Go to the Globe and Mail homepage

Jump to main navigationJump to main content

On April 23, 2006, three bodies were found at this house in Medicine Hat, Alta. A woman, now 20, was convicted in the killings along with her then-boyfriend, Jeremy Steinke (CHRIS BOLIN FOR THE GLOBE AND MAIL)
On April 23, 2006, three bodies were found at this house in Medicine Hat, Alta. A woman, now 20, was convicted in the killings along with her then-boyfriend, Jeremy Steinke (CHRIS BOLIN FOR THE GLOBE AND MAIL)

Curfew upheld for Alberta woman who helped murder family at age 12 Add to ...

A woman who was just 12 when she helped murder her family in southeast Alberta must continue to abide by a curfew.

The now 20-year-old woman, who can’t be named, appeared by closed-circuit TV in Medicine Hat Court of Queen’s Bench for a curfew review.

The woman’s lawyer had previously argued her client is a “poster child” for how young offenders can be rehabilitated and asked for her 11:30 p.m. to 6:00 a.m. curfew to be lifted.

More Related to this Story

But Crown prosecutor Brandy Shaw said the curfew makes supervision more effective and reduces risk to the community.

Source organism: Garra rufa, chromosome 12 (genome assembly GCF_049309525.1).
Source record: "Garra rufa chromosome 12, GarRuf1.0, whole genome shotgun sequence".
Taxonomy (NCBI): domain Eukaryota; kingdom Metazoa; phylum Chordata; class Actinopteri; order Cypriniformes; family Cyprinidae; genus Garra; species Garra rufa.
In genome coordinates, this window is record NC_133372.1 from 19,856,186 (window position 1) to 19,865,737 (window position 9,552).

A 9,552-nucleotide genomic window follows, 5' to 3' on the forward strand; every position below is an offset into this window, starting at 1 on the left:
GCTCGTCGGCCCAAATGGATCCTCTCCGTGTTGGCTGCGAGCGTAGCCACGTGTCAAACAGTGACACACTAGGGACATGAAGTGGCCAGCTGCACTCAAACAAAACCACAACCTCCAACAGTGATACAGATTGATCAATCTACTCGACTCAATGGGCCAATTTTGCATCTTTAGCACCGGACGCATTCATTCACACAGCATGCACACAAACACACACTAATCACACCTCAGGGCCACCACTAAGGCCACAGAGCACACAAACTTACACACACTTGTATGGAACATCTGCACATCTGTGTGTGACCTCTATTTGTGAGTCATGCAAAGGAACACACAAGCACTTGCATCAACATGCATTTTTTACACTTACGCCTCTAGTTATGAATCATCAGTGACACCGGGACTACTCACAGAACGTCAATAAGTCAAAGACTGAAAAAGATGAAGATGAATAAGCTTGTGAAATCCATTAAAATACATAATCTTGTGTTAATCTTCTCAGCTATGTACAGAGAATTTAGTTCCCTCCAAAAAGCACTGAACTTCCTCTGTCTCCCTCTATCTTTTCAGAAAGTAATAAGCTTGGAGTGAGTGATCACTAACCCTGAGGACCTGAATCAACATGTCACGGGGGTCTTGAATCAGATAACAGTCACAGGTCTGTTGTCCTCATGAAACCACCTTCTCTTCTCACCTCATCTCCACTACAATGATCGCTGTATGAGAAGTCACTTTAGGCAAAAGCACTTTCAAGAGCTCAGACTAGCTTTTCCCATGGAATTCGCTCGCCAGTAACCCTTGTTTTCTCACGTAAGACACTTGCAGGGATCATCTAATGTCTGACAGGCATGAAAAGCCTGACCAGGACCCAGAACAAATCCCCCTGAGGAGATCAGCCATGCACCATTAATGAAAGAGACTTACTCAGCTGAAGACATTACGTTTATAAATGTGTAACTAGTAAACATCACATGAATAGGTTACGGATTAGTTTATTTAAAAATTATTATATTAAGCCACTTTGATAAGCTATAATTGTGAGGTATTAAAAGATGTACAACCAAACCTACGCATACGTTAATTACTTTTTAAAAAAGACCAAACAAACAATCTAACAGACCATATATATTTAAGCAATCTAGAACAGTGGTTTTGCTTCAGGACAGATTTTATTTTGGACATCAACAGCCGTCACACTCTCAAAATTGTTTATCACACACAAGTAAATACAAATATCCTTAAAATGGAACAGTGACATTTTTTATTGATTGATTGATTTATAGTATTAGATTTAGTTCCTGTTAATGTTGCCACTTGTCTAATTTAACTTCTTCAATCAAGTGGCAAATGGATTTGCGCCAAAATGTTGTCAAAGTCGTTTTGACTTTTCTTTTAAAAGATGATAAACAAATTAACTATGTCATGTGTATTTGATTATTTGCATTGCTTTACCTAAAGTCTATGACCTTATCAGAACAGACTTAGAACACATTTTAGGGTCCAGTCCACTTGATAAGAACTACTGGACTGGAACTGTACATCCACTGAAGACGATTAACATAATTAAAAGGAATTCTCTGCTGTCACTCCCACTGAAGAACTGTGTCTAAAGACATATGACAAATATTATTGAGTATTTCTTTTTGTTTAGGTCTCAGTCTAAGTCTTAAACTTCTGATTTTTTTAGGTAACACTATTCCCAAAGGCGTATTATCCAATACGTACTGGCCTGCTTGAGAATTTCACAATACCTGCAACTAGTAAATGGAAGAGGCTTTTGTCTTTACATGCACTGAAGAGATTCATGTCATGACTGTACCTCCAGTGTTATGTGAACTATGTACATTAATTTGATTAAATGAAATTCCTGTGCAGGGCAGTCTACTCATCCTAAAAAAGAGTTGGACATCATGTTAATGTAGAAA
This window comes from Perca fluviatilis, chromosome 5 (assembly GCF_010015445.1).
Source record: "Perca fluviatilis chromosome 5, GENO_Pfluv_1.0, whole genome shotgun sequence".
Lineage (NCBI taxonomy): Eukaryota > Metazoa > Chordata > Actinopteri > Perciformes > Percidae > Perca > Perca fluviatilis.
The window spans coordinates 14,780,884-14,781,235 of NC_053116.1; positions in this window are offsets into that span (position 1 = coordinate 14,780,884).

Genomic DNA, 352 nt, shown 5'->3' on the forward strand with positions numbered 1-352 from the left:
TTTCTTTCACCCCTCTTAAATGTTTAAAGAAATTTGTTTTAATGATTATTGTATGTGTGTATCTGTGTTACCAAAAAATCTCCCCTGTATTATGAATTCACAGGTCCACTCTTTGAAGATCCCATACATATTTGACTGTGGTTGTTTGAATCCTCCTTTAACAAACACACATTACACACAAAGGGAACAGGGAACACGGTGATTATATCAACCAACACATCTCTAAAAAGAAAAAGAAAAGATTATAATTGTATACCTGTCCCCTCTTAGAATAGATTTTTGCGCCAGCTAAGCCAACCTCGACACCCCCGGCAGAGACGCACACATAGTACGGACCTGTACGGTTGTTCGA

Justice Scott Brooker opted to keep the restriction in place.

The woman was convicted along with her then-boyfriend, Jeremy Steinke, of killing her mother, father and younger brother in their Medicine Hat home in 2006.

She has fewer than 2 1/2 left on her 10-year sentence and is to be fully released without supervision when she is 22.

The court will revisit the curfew during the next annual review, which is set for September.

The twice-annual reports on how the girl has been doing in care have been presented to the court since 2008.

Court heard during the trials that the girl was angry with her parents because they were displeased with her relationship with Steinke, who was 23 at the time. Her parents felt he was too old for their daughter.

All of the victims were stabbed to death.

Steinke received a life sentence without the chance of parole for 25 years.

A year ago, court was told that the woman “continues to express significant remorse for her role in these crimes” and that the remorse was considered genuine.

Follow us on Twitter: @globeandmail

 

Topics:

Top stories

Most popular video »

Highlights

Most Popular Stories